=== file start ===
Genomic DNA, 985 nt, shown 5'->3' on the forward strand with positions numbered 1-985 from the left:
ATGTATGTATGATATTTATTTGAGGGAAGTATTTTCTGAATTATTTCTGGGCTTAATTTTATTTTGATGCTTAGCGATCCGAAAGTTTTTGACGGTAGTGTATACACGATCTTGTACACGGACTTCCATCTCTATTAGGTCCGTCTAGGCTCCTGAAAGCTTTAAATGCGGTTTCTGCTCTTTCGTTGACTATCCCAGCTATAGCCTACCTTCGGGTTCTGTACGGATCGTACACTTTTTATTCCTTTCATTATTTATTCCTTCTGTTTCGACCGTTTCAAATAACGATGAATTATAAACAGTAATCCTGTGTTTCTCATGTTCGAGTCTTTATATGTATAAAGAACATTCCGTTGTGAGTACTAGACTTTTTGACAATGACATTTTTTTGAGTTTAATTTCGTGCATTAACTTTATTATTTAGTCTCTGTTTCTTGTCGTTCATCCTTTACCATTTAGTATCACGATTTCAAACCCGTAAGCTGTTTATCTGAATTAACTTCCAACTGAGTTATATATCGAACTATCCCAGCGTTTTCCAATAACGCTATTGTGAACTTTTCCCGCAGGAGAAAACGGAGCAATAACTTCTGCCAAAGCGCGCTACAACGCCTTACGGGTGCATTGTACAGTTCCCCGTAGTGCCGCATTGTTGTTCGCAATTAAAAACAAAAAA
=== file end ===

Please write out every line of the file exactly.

Genomic DNA, 985 nt, shown 5'->3' on the forward strand with positions numbered 1-985 from the left:
ATGTATGTATGATATTTATTTGAGGGAAGTATTTTCTGAATTATTTCTGGGCTTAATTTTATTTTGATGCTTAGCGATCCGAAAGTTTTTGACGGTAGTGTATACACGATCTTGTACACGGACTTCCATCTCTATTAGGTCCGTCTAGGCTCCTGAAAGCTTTAAATGCGGTTTCTGCTCTTTCGTTGACTATCCCAGCTATAGCCTACCTTCGGGTTCTGTACGGATCGTACACTTTTTATTCCTTTCATTATTTATTCCTTCTGTTTCGACCGTTTCAAATAACGATGAATTATAAACAGTAATCCTGTGTTTCTCATGTTCGAGTCTTTATATGTATAAAGAACATTCCGTTGTGAGTACTAGACTTTTTGACAATGACATTTTTTTGAGTTTAATTTCGTGCATTAACTTTATTATTTAGTCTCTGTTTCTTGTCGTTCATCCTTTACCATTTAGTATCACGATTTCAAACCCGTAAGCTGTTTATCTGAATTAACTTCCAACTGAGTTATATATCGAACTATCCCAGCGTTTTCCAATAACGCTATTGTGAACTTTTCCCGCAGGAGAAAACGGAGCAATAACTTCTGCCAAAGCGCGCTACAACGCCTTACGGGTGCATTGTACAGTTCCCCGTAGTGCCGCATTGTTGTTCGCAATTAAAAACAAAAAA